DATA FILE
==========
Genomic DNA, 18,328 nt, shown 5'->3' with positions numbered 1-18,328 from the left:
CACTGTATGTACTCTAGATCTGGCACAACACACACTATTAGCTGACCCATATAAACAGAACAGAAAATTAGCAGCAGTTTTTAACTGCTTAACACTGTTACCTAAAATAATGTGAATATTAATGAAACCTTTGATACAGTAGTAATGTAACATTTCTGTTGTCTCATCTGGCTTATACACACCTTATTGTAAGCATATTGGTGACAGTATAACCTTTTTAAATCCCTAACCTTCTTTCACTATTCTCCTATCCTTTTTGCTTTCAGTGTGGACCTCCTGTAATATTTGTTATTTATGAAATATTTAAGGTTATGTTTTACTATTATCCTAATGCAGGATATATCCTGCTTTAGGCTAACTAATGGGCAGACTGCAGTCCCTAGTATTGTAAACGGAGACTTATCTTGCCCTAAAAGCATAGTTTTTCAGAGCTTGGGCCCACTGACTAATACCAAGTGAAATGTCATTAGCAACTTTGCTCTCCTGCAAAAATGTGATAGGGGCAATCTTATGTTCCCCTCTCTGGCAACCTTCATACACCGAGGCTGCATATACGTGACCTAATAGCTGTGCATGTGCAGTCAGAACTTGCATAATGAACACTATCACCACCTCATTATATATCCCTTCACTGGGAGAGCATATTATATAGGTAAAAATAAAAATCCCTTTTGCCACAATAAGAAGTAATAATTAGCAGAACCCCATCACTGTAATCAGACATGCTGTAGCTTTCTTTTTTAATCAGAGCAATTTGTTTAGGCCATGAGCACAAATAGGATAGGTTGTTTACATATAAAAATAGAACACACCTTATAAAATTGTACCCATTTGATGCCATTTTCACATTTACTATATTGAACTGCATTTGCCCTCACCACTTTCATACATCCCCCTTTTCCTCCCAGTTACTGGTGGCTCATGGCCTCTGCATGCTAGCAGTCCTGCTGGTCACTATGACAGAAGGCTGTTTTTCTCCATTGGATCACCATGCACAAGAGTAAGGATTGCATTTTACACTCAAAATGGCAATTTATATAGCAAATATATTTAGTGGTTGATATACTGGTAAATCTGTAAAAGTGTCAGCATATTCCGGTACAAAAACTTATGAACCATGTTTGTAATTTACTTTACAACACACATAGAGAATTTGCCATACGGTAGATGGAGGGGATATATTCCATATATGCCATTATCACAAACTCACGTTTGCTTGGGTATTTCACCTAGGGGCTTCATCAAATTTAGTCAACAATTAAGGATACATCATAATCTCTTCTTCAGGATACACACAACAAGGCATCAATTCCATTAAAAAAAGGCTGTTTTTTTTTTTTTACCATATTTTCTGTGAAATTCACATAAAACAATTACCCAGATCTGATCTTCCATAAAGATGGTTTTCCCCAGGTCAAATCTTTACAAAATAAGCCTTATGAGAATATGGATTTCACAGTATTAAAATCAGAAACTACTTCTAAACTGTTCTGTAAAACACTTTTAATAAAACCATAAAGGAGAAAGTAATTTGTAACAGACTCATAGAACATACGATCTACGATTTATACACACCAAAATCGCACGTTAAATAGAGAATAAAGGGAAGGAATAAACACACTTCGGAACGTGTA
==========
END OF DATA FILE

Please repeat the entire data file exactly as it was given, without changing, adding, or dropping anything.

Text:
Genomic DNA, 18,328 nt, shown 5'->3' with positions numbered 1-18,328 from the left:
CACTGTATGTACTCTAGATCTGGCACAACACACACTATTAGCTGACCCATATAAACAGAACAGAAAATTAGCAGCAGTTTTTAACTGCTTAACACTGTTACCTAAAATAATGTGAATATTAATGAAACCTTTGATACAGTAGTAATGTAACATTTCTGTTGTCTCATCTGGCTTATACACACCTTATTGTAAGCATATTGGTGACAGTATAACCTTTTTAAATCCCTAACCTTCTTTCACTATTCTCCTATCCTTTTTGCTTTCAGTGTGGACCTCCTGTAATATTTGTTATTTATGAAATATTTAAGGTTATGTTTTACTATTATCCTAATGCAGGATATATCCTGCTTTAGGCTAACTAATGGGCAGACTGCAGTCCCTAGTATTGTAAACGGAGACTTATCTTGCCCTAAAAGCATAGTTTTTCAGAGCTTGGGCCCACTGACTAATACCAAGTGAAATGTCATTAGCAACTTTGCTCTCCTGCAAAAATGTGATAGGGGCAATCTTATGTTCCCCTCTCTGGCAACCTTCATACACCGAGGCTGCATATACGTGACCTAATAGCTGTGCATGTGCAGTCAGAACTTGCATAATGAACACTATCACCACCTCATTATATATCCCTTCACTGGGAGAGCATATTATATAGGTAAAAATAAAAATCCCTTTTGCCACAATAAGAAGTAATAATTAGCAGAACCCCATCACTGTAATCAGACATGCTGTAGCTTTCTTTTTTAATCAGAGCAATTTGTTTAGGCCATGAGCACAAATAGGATAGGTTGTTTACATATAAAAATAGAACACACCTTATAAAATTGTACCCATTTGATGCCATTTTCACATTTACTATATTGAACTGCATTTGCCCTCACCACTTTCATACATCCCCCTTTTCCTCCCAGTTACTGGTGGCTCATGGCCTCTGCATGCTAGCAGTCCTGCTGGTCACTATGACAGAAGGCTGTTTTTCTCCATTGGATCACCATGCACAAGAGTAAGGATTGCATTTTACACTCAAAATGGCAATTTATATAGCAAATATATTTAGTGGTTGATATACTGGTAAATCTGTAAAAGTGTCAGCATATTCCGGTACAAAAACTTATGAACCATGTTTGTAATTTACTTTACAACACACATAGAGAATTTGCCATACGGTAGATGGAGGGGATATATTCCATATATGCCATTATCACAAACTCACGTTTGCTTGGGTATTTCACCTAGGGGCTTCATCAAATTTAGTCAACAATTAAGGATACATCATAATCTCTTCTTCAGGATACACACAACAAGGCATCAATTCCATTAAAAAAAGGCTGTTTTTTTTTTTTTACCATATTTTCTGTGAAATTCACATAAAACAATTACCCAGATCTGATCTTCCATAAAGATGGTTTTCCCCAGGTCAAATCTTTACAAAATAAGCCTTATGAGAATATGGATTTCACAGTATTAAAATCAGAAACTACTTCTAAACTGTTCTGTAAAACACTTTTAATAAAACCATAAAGGAGAAAGTAATTTGTAACAGACTCATAGAACATACGATCTACGATTTATACACACCAAAATCGCACGTTAAATAGAGAATAAAGGGAAGGAATAAACACACTTCGGAACGTGTA